14 of 15 people found the following review helpful
Excellent Introduction to Astronomy Textbook,
Verified Purchase(What's this?)
This review is from: The Cosmic Perspective (7th Edition) (Paperback)
I would rate book 4/5 due to the poor quality of the paperback cover, but the information in the book is so good I have to rate it a 5/5. I wish this book was a hardcover because I'm planning on keeping it the rest of my life, but the paperback cover quality is very poor. The quality of the pages and ink are very good though. I would highly recommend this book for anyone interested in our universe.
Anyways, I used this textbook for my Introduction to Astronomy course. This textbook is great in explaining concepts with only basic math (for a simple derivation of Einstein's Special Relativity, you only need to remember highschool geometry). The 1st chapter of the book is absolutely mindblowing as it ventures into the vast scale of the universe. The 3rd chapter, which address the nature of science, is well-written to give you a feel for how the scientific method works (everyone should read this section because there are so many misconceptions about the scientific method). The 2nd part of the book goes into key concepts mandatory for astronomy. These sections will be harder for people without a scientific background (i.e. those not in a science or engineering major). A lot of the students in the class struggled during these chapters not due to the mathematics, but due to the amount of information present in these chapters. What I learned during 3 years of physics and engineering is shrunken down to 3 compact chapters. But the authors do their best job to simplify concepts, and these sections were really fun to read. These chapters will show you how beautiful physics really is, and more importantly will set the foundation for the rest of the book.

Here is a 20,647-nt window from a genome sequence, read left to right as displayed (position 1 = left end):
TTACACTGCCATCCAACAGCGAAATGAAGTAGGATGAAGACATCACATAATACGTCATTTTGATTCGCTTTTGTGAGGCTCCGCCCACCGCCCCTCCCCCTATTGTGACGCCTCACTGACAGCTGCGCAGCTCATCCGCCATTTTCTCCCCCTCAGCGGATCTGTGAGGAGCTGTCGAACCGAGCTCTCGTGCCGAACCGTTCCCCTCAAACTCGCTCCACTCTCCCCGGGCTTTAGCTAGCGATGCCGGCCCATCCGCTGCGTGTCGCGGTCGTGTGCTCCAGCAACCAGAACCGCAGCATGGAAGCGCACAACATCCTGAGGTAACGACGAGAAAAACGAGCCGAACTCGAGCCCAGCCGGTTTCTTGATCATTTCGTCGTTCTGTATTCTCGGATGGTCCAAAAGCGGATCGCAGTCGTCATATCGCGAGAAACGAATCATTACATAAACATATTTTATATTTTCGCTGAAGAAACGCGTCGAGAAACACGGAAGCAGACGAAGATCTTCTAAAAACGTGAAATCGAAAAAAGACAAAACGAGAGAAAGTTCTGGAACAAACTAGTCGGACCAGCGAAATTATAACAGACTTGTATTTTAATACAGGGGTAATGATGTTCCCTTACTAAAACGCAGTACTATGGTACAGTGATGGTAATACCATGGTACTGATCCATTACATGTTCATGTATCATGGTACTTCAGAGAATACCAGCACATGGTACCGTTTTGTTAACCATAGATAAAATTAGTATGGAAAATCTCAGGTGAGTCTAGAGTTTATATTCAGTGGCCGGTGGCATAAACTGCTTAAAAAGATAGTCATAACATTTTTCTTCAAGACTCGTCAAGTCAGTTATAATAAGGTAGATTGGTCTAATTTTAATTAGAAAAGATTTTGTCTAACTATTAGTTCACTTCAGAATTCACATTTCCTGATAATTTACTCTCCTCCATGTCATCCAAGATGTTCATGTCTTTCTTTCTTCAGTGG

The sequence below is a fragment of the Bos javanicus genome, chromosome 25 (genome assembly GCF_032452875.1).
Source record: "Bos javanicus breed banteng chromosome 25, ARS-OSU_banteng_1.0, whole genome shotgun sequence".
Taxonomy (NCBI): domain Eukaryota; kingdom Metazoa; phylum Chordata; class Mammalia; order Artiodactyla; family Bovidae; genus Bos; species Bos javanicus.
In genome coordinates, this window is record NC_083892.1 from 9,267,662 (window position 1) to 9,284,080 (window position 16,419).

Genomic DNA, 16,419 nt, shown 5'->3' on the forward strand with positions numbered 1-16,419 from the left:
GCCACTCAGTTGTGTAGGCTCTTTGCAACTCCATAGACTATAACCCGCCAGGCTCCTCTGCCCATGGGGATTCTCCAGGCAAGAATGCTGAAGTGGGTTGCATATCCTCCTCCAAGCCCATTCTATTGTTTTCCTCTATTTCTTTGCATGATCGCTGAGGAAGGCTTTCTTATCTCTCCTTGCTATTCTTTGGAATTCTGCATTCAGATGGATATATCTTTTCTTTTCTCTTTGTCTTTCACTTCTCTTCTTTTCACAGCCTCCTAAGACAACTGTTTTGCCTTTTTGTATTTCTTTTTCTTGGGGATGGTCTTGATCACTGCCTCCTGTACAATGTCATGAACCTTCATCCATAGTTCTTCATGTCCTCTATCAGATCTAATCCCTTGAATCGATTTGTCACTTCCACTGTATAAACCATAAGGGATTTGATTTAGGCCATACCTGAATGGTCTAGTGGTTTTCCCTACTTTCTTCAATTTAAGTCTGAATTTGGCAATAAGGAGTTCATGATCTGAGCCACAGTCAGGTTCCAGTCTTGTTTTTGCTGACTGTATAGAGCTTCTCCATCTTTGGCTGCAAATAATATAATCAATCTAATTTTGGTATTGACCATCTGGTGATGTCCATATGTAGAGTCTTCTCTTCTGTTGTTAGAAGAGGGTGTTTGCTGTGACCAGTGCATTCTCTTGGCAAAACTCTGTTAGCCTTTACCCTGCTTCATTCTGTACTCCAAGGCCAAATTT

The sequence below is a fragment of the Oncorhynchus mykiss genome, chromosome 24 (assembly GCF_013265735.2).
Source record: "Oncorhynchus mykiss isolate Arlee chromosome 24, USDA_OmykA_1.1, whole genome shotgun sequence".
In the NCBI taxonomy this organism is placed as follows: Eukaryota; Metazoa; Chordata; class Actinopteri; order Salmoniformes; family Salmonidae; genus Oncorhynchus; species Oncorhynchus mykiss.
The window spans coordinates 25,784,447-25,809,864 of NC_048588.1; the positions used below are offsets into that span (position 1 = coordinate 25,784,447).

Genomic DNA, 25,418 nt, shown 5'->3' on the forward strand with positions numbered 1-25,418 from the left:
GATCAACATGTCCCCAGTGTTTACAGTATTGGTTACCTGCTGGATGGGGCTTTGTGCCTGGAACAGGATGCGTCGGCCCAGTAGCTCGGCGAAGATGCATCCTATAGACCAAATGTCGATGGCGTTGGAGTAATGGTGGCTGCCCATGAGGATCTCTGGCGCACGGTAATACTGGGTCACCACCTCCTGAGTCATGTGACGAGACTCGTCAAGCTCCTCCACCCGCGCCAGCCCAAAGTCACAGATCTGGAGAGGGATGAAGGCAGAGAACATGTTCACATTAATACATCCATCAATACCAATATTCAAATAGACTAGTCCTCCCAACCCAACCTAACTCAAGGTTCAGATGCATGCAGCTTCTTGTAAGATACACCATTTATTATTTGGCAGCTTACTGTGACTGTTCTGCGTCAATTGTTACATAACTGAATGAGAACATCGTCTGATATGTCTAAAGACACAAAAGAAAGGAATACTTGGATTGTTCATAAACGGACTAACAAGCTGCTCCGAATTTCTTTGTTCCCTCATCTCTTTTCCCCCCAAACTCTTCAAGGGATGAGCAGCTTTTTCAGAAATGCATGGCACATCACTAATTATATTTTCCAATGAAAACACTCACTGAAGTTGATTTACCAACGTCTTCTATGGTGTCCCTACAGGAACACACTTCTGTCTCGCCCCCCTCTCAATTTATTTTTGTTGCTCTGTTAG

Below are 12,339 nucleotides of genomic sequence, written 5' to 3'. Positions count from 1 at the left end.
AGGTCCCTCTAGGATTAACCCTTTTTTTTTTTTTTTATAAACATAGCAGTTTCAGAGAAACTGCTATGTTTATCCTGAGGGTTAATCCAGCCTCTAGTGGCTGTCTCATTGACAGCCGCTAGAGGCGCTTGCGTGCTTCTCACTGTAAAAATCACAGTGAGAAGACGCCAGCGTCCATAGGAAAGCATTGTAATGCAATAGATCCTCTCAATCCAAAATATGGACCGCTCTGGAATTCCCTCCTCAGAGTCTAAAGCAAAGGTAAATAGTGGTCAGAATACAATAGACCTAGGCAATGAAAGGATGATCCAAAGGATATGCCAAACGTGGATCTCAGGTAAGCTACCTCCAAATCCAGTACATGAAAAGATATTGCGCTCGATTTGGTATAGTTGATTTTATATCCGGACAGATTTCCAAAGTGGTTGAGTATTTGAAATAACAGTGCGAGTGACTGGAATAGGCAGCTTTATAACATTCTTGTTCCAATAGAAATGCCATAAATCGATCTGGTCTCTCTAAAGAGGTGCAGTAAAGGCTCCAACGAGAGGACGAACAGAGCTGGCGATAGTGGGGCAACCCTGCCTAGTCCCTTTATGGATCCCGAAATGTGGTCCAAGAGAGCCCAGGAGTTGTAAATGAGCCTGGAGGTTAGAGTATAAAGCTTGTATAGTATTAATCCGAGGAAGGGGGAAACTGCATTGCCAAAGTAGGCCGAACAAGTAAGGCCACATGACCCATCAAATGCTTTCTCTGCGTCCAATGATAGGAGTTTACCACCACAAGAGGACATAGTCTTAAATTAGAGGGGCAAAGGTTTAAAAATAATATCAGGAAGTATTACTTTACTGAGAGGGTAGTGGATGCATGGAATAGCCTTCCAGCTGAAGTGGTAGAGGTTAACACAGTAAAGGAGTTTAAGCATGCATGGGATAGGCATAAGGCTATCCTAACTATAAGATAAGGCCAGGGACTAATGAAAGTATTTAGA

Parts 3-7 will be the most interesting parts of the book (about 20 chapters total), depending on which subfield you enjoy. These parts include planets (and exoplanets), stars, galaxies, cosmology, and a few other topics like quantum mechanics, special/general relativity, and exobiology. I would sit and read these chapters in awe. It's not worth getting into detail about each chapter, but I can't express enough how great these chapters were written. There are a ton of pictures, graphs, and tables to help with the concepts. I read this book word for word from front to back. For anyone without a strong mathematical background, but wants to learn about astronomy, I would highly recommend this textbook.
Edit: I used this textbook last school year. This year I've began my 3-course astronomy minor and I keep this introductory book by my desk because the picture references are great. My professor even uses the diagrams in our astrophysics class because they are so colorful and, more importantly, informative (the HR diagram included is color-coded and merges the theorist's and observer's diagrams together. I have yet to see a better HR diagram than the one in this book).